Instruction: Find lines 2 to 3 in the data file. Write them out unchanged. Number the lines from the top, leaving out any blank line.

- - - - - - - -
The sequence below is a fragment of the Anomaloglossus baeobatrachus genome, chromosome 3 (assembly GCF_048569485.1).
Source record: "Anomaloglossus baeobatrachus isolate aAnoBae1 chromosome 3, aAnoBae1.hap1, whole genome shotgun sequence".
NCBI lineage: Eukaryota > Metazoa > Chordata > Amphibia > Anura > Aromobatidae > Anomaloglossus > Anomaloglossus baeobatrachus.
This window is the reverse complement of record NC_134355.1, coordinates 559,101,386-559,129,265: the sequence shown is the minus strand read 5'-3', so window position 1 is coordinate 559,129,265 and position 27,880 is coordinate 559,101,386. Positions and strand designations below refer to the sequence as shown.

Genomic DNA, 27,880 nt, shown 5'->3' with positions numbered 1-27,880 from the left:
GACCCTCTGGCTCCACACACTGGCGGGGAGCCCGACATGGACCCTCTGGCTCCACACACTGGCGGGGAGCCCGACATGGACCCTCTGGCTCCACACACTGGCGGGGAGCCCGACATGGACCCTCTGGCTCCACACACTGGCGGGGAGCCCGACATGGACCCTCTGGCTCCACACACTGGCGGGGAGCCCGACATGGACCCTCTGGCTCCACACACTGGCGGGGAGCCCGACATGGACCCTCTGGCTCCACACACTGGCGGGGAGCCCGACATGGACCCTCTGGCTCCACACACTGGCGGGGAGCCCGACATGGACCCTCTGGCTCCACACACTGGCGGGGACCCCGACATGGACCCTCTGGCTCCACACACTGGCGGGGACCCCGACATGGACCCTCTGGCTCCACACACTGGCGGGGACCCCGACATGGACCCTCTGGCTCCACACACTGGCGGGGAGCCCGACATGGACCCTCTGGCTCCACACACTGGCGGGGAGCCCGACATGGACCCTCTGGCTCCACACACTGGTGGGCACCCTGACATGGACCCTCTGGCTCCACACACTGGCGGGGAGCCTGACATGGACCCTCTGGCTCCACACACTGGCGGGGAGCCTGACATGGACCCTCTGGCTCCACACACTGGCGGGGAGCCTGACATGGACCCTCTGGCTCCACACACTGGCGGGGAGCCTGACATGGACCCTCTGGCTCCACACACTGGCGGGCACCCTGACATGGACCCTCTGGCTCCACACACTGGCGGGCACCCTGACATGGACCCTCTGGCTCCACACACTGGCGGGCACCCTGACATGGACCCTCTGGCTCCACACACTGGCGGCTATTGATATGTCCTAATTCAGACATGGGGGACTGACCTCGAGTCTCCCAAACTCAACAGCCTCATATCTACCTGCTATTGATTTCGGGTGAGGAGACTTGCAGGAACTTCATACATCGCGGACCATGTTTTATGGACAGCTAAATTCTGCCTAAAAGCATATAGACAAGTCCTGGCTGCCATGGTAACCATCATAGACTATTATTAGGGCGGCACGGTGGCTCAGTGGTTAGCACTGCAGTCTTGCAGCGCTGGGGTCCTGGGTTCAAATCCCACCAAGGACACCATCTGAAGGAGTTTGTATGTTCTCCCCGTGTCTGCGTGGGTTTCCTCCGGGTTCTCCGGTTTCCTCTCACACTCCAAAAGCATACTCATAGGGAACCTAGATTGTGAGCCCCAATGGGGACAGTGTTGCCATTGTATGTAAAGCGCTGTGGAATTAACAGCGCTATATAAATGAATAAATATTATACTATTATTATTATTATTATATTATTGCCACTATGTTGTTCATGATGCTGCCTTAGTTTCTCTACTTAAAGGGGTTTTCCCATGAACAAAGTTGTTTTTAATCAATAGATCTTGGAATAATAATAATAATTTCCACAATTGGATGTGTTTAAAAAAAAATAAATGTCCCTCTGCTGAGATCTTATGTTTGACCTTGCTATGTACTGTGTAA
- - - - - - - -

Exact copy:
Source record: "Anomaloglossus baeobatrachus isolate aAnoBae1 chromosome 3, aAnoBae1.hap1, whole genome shotgun sequence".
NCBI lineage: Eukaryota > Metazoa > Chordata > Amphibia > Anura > Aromobatidae > Anomaloglossus > Anomaloglossus baeobatrachus.